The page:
The flashbacks eventually transition into a kind of séance for Jefferson, a moment in which he is literally able to talk to his father. When this happens, he is floored by it, but it gives Alvin the chance to admit that he’s proud of what his son has done, even if that pride follows a hard question: Jefferson asks his father if he thinks dying for the truth was worth it, and Alvin admits, “I don’t know.”

What’s particularly radical here is that this scene gives Jefferson permission to cry. To be sure, the show doesn’t cut Jefferson off from his capacity to be emotive, but instead of sheer rage or the sorrow of immediate loss, this scene allows him to cry in the more genuinely vulnerable, bittersweet state of a son who is glad, if even for a moment, to have his father in his life again.

Of course, there are still bad guys that need to be electrocuted. Gambi even goes out of his way in his first few scenes to infodump about as many of them as possible, now that Jennifer has stepped into the role of our new clueless audience surrogate. Inevitably, the three-way struggle between Tobias, the ASA, and the Pierce family reaches its climax with Lala swallowing a bomb and trying (unsuccessfully) to wipe out ASA kingpin Martin Proctor.

Running out of time to keep their remaining subjects alive with stable metahuman DNA, and thoroughly frustrated with Tobias’ betrayal, Proctor goes all in on capturing Black Lightning by force, even rousing his subordinates with a literal “Make America Great Again” speech—probably a bit too heavy-handed here, which is saying a lot since a marked lack of subtlety has been working in the show’s favour for so long. Regardless, the result is a squad of black-clad commandos busting into the cabin where the Pierces are hiding just as Jefferson wakes, forcing the family to make a decision when he discovers his powers haven’t come back.

This brings us to the second time Jennifer restores her father—upon hearing that he’s determined to fight anyway, in order to draw fire away from his family, a tearful Jennifer embraces Jefferson for what she thinks may be the last time, her powers triggering beyond her control, inadvertently charging him back to full power. While I’m glad that’s a thing she can do, I really hope that in future Jennifer gets a deeper role in the family superhero business than “Black Lightning’s back-up battery.” Fortunately, the show does give us a taste of what an active, badass Jen can do when she roasts one soldier during the confrontation in order to save her mother. It even shows us Lynn gearing up for combat, rocking soldiers left and right with a shotgun like no big deal—more of all of this, please!

The fight at the cabin also establishes one thing we may need to worry about later on: the ASA seems to have a weapon that places metahumans in stasis, and if it weren’t for Black Lightning intervening in the nick of time, they may have put Anissa in a van and taken off. Beyond that, though, the united Pierces make quick work of their attackers and close in on Proctor, hoping to end it once and for all.

This climactic confrontation is one of the best scenes of the episode: the whole Pierce clan, plus Gambi, circling around a sniveling Proctor; the moment is equal parts powerful and comical. Its biggest highlight: Jennifer lifts Proctor up with a lasso of lightning and throws him against the floor like a toy. Her parents’ first response? To scold her for her rashness.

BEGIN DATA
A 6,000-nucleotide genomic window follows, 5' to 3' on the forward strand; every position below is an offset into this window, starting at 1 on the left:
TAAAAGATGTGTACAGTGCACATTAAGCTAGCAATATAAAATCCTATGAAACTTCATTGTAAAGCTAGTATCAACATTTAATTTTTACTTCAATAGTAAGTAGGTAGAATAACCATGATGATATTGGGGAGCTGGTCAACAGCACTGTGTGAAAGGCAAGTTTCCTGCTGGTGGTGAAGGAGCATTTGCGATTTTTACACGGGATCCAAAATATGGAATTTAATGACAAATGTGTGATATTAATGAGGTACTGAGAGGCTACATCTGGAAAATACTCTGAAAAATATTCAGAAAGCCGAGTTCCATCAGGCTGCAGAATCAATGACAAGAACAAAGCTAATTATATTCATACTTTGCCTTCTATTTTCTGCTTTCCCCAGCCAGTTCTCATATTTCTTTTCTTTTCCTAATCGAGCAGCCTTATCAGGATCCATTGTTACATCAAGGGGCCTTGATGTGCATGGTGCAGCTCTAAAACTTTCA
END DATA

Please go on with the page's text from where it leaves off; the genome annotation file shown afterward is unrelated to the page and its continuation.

Even though this is a big win, we mustn’t forget that Tobias Whale wasn’t part of this fight, and the results of Black Lightning’s victory gives Tobias a chance to consolidate power. Some secret ASA tech is now in his hands, and while we don’t know exactly what it means yet, it’s clear that some combination of this tech and the metahuman bodies still in stasis will eventually pose a whole new set of problems for Freeland.

But still, a win is a win. Over thirteen episodes, not a great deal about Freeland has changed—the men in black may still be ready to pounce on the town, and crime still lurks in its alleys. But Freeland is safe for another day—and what’s more, the family that Jefferson always worried would be hopelessly fractured by his heroics is stronger than ever because of his actions, smiling warmly at each other as Sly & the Family Stone’s “Family Affair” plays in the background.

I look forward to exploring the full depth of that relationship—the Pierces’ emotional support and activist wisdom keeping them strong as the war continues, becoming a blueprint for unity and commitment throughout. At its core, Black Lightning seems to beabout the resilience of blackness and black community in the face of overwhelming odds, and there is no greater sign of this than a family that refuses to break down. This is the show’s new promise, embodied in the family that fights crime together, a tight-knit unit of black excellence sharing the burden of heroism. And I don’t think many of us would have it any other way.

Brandon O’Brien is a performance poet and writer from Trinidad. His work is published or upcoming in Uncanny MagazineStrange HorizonsSunvault: Stories of Solarpunk and Eco-SpeculationArsenika, and New Worlds, Old Ways: Speculative Tales from the Caribbean, among others. He is also the poetry editor of FIYAH Magazine. You can find his blog at or on Twitter @therisingtithes.

Apr 20, 2018

The Frankenstein Chronicles Is What Grimdark Should Be

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What is this new devilry?

The Frankenstein Chronicles—the ITV Encore production starring Sean “They have a cave troll” Bean currently streaming on Netflix—is exactly what I wish all grimdark fiction would be, and I wish more writers would take a page or two from its book. I may be a high fantasy-loving Tolkien nut, but I’ve also been a fan of horror since forever. The more gothic, the better; the more supernatural, the better. And so, as a period crime show with supernatural elements, The Frankenstein Chronicles is precisely my cup of cold and galvanized tea.